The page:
Exploit vulnerabilities in CDA do not affect PCEHR core

The discovery of a set of vulnerabilities that could potentially lead to malicious content being added to clinical documents created using the clinical document architecture (CDA) standard is not a likely threat to the security of the PCEHR, a CDA expert says.

Last weekend, US physician and programmer Joshua Mandel revealed that he had discovered that certain style sheets used to display CDA documents in many commercially available electronic health record systems in the US could potentially leave those EHRs vulnerable to attacks from malicious code attached to CDA documents.

Dr Mandel alerted those vendors to the problem before revealing the vulnerabilities publicly, and has since provided an overview of three ways in which someone could potentially craft a malicious CDA document.

The vulnerabilities are of concern to Australian vendors of EHRs and secure messaging services, which also transfer CDA documents, as well as to the operators of the PCEHR, as CDA is used for all of the clinical documents uploaded to the system.

Australian CDA expert Grahame Grieve has posted a blog explaining the potential problem, which he says is not so much a CDA exploit as a problem related to the ubiquity of HTML.

Mr Grieve told a webinar organised by the Medical Software Industry Association (MSIA) that Dr Mandel had found the problem in some EHR systems that are in production use, and traced it to an HL7-designed style sheet, derivations of which are used by many EHR vendors as well as in the PCEHR to render CDA documents for viewing.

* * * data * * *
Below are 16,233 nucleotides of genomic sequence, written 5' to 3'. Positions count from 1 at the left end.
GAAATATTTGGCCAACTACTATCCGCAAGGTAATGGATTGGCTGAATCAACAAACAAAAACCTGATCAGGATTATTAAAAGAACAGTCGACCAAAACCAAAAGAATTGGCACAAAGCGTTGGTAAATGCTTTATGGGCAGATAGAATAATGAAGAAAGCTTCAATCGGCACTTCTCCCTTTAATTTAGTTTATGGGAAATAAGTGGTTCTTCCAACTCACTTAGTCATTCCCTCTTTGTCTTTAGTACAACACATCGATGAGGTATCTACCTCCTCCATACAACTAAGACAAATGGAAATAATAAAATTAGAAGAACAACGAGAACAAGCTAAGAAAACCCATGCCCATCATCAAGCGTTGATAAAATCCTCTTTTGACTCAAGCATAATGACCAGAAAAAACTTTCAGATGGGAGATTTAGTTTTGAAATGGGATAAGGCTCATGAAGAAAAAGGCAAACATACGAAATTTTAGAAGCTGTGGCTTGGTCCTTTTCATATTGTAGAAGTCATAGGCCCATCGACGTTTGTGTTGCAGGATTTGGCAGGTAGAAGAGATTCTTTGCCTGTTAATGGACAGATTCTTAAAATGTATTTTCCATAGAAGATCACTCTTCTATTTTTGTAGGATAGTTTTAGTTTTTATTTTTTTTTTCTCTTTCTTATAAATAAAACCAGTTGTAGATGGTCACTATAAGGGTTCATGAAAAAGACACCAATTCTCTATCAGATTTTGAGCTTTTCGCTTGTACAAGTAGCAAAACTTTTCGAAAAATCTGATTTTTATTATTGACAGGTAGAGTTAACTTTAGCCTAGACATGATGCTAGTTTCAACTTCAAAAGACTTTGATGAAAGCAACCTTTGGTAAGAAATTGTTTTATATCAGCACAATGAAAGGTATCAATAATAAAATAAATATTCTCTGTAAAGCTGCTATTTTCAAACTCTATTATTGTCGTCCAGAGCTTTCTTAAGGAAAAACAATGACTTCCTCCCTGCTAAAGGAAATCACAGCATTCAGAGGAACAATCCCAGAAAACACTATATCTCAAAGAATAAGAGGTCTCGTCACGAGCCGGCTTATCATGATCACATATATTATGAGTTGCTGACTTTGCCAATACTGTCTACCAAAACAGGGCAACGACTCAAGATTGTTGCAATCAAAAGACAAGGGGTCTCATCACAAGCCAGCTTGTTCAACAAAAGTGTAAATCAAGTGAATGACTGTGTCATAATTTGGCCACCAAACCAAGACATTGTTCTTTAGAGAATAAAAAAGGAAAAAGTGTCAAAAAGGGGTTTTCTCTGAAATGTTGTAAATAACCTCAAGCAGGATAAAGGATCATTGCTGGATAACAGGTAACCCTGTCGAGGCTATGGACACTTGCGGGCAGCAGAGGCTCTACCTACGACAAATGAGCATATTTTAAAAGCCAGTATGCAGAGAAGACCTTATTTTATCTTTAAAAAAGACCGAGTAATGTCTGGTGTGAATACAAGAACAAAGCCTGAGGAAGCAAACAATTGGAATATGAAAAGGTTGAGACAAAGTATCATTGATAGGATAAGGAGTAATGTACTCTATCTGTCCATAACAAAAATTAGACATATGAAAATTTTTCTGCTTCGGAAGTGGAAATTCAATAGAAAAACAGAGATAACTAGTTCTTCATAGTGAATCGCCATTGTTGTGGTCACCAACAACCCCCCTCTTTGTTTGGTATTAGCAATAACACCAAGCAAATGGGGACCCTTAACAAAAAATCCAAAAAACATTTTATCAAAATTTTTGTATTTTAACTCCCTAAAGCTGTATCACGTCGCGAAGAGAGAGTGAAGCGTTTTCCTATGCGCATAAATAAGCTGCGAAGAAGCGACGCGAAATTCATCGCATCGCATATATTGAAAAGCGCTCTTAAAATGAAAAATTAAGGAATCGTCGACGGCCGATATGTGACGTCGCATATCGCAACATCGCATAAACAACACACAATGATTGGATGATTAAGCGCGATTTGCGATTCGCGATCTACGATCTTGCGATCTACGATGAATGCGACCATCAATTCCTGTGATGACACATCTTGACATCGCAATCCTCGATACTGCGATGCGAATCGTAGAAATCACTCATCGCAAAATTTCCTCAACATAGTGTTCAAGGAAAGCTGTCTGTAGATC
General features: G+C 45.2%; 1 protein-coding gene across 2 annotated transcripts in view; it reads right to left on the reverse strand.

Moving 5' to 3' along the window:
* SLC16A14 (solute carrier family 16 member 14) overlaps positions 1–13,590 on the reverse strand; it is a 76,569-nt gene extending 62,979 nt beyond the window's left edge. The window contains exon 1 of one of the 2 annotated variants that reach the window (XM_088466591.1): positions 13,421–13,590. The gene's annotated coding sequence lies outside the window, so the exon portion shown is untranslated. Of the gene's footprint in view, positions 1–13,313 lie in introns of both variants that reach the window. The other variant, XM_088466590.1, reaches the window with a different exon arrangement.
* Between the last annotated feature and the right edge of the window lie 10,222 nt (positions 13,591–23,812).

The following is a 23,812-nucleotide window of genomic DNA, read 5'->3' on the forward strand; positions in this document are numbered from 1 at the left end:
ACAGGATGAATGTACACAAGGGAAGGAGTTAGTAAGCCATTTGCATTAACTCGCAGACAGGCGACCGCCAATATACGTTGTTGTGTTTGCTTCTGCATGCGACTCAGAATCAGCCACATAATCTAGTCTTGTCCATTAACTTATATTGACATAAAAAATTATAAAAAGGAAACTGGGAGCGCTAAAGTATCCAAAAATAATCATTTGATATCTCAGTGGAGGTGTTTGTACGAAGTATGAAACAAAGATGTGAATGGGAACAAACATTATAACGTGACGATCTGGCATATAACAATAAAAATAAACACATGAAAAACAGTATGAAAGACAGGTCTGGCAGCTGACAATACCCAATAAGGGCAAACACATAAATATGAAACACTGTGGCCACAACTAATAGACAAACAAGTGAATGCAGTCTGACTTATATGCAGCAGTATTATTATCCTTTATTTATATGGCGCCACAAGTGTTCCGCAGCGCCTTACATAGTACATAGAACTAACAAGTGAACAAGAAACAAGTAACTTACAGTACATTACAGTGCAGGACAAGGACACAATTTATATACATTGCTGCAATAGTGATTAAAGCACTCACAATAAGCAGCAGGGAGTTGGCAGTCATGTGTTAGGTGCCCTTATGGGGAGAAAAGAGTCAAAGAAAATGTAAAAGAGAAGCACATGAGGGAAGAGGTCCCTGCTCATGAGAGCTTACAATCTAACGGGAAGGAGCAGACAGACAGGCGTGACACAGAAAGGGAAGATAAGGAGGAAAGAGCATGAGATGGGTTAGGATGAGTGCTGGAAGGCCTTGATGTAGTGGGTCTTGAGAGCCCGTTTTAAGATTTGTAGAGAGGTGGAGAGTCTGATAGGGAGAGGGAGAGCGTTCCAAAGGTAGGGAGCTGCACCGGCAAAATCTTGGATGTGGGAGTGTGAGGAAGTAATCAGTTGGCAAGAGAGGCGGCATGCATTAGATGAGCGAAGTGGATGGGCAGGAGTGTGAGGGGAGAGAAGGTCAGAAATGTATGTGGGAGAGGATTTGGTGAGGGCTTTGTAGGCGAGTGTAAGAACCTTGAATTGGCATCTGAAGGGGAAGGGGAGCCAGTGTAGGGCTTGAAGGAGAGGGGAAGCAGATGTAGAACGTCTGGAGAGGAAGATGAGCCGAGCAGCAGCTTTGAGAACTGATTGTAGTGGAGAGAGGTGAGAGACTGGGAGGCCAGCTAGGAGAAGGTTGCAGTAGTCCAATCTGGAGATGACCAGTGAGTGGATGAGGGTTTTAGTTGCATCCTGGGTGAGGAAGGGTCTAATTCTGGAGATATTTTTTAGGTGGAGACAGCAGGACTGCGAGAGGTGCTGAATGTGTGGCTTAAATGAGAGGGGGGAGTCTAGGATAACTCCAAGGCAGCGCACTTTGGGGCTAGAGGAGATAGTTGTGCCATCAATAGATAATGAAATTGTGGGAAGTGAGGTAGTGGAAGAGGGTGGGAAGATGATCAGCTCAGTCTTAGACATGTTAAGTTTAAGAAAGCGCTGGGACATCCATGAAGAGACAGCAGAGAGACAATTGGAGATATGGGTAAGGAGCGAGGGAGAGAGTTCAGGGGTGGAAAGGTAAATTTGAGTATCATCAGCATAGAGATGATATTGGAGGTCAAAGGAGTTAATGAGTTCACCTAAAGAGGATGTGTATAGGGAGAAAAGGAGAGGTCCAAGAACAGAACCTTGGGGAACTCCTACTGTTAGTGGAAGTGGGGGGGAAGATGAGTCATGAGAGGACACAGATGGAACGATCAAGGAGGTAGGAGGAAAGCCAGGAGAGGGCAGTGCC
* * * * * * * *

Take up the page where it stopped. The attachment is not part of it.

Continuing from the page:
Mr Grieve said the problem was not an attack on the CDA itself but on the 'transform' used to view it.

“Technically, CDA is a static XML form that converts it to HTML form that you can write in the browser,” he said.

“The way you create this vulnerability is that you insert some content into the CDA that activates during the transform and does things that you do not expect once the HTML is loaded in the browser. So this is not an attack on CDA itself – it is an attack on the transform that people use to view the CDA.”

Mr Grieve – who emphasised that he was speaking as a member of the MSIA and not on behalf of NEHTA – said that in his opinion, while there was the potential to exploit this vulnerability, the threat profile for the PCEHR was very low.

“The PCEHR itself or any other CDA exchange system are completely unaffected by this,” he said. “The issue only arises when that transform runs and the documents are displayed. This includes any clinical system that views CDA documents, whether they come from the PCEHR or elsewhere, including the portals for the PCEHR, but the PCEHR core itself is not affected.

“To exploit this you need hacked CDA documents. Someone's got to hack CDA documents to get them in the system. Access to the PCEHR to upload documents is granted to a combination of a user, which is a person or an organisation, and to software. You can't just sit at home and try hacking this. You've basically got to compromise a certified system. Now that is possible, but it's much harder work than running scripts that pursue known exploits.”

Mr Grieve said the concern was not so much people hacking incoming documents to systems, or the PCEHR itself, but as a targeted attack on an individual user or their system.